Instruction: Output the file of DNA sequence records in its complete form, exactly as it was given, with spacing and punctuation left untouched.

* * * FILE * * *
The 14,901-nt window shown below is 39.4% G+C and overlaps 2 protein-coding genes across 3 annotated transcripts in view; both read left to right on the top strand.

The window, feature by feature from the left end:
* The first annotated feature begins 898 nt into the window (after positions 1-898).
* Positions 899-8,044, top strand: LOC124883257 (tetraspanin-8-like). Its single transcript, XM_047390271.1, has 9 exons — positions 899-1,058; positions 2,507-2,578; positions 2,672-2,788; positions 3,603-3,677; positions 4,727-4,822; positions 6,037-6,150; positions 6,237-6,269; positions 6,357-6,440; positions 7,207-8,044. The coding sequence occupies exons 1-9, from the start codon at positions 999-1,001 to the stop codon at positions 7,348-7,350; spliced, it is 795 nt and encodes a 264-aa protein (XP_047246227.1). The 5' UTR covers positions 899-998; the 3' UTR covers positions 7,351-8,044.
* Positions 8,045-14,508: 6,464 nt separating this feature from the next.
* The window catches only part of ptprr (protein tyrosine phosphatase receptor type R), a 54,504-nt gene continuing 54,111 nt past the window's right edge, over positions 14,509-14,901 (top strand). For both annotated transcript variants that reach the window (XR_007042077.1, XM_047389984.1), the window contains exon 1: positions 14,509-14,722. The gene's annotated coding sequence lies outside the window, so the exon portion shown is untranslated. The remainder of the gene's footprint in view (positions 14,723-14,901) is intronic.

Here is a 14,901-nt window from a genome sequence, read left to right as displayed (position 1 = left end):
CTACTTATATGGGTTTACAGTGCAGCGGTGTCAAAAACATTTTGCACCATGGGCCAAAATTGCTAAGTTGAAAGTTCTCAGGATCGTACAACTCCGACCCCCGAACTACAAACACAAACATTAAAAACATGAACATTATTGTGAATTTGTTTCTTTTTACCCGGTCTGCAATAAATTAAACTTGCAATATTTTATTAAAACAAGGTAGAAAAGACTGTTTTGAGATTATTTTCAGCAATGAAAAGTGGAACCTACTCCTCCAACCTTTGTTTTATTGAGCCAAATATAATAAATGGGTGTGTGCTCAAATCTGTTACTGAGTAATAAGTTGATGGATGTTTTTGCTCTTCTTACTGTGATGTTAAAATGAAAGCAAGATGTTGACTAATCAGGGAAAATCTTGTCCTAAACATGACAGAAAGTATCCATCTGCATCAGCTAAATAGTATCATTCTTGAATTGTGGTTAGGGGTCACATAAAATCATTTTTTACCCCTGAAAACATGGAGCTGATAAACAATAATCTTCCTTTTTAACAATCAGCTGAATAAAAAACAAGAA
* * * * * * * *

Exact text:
The 14,901-nt window shown below is 39.4% G+C and overlaps 2 protein-coding genes across 3 annotated transcripts in view; both read left to right on the top strand.

The window, feature by feature from the left end:
* The first annotated feature begins 898 nt into the window (after positions 1-898).
* Positions 899-8,044, top strand: LOC124883257 (tetraspanin-8-like). Its single transcript, XM_047390271.1, has 9 exons — positions 899-1,058; positions 2,507-2,578; positions 2,672-2,788; positions 3,603-3,677; positions 4,727-4,822; positions 6,037-6,150; positions 6,237-6,269; positions 6,357-6,440; positions 7,207-8,044. The coding sequence occupies exons 1-9, from the start codon at positions 999-1,001 to the stop codon at positions 7,348-7,350; spliced, it is 795 nt and encodes a 264-aa protein (XP_047246227.1). The 5' UTR covers positions 899-998; the 3' UTR covers positions 7,351-8,044.
* Positions 8,045-14,508: 6,464 nt separating this feature from the next.
* The window catches only part of ptprr (protein tyrosine phosphatase receptor type R), a 54,504-nt gene continuing 54,111 nt past the window's right edge, over positions 14,509-14,901 (top strand). For both annotated transcript variants that reach the window (XR_007042077.1, XM_047389984.1), the window contains exon 1: positions 14,509-14,722. The gene's annotated coding sequence lies outside the window, so the exon portion shown is untranslated. The remainder of the gene's footprint in view (positions 14,723-14,901) is intronic.

Here is a 14,901-nt window from a genome sequence, read left to right as displayed (position 1 = left end):
CTACTTATATGGGTTTACAGTGCAGCGGTGTCAAAAACATTTTGCACCATGGGCCAAAATTGCTAAGTTGAAAGTTCTCAGGATCGTACAACTCCGACCCCCGAACTACAAACACAAACATTAAAAACATGAACATTATTGTGAATTTGTTTCTTTTTACCCGGTCTGCAATAAATTAAACTTGCAATATTTTATTAAAACAAGGTAGAAAAGACTGTTTTGAGATTATTTTCAGCAATGAAAAGTGGAACCTACTCCTCCAACCTTTGTTTTATTGAGCCAAATATAATAAATGGGTGTGTGCTCAAATCTGTTACTGAGTAATAAGTTGATGGATGTTTTTGCTCTTCTTACTGTGATGTTAAAATGAAAGCAAGATGTTGACTAATCAGGGAAAATCTTGTCCTAAACATGACAGAAAGTATCCATCTGCATCAGCTAAATAGTATCATTCTTGAATTGTGGTTAGGGGTCACATAAAATCATTTTTTACCCCTGAAAACATGGAGCTGATAAACAATAATCTTCCTTTTTAACAATCAGCTGAATAAAAAACAAGAA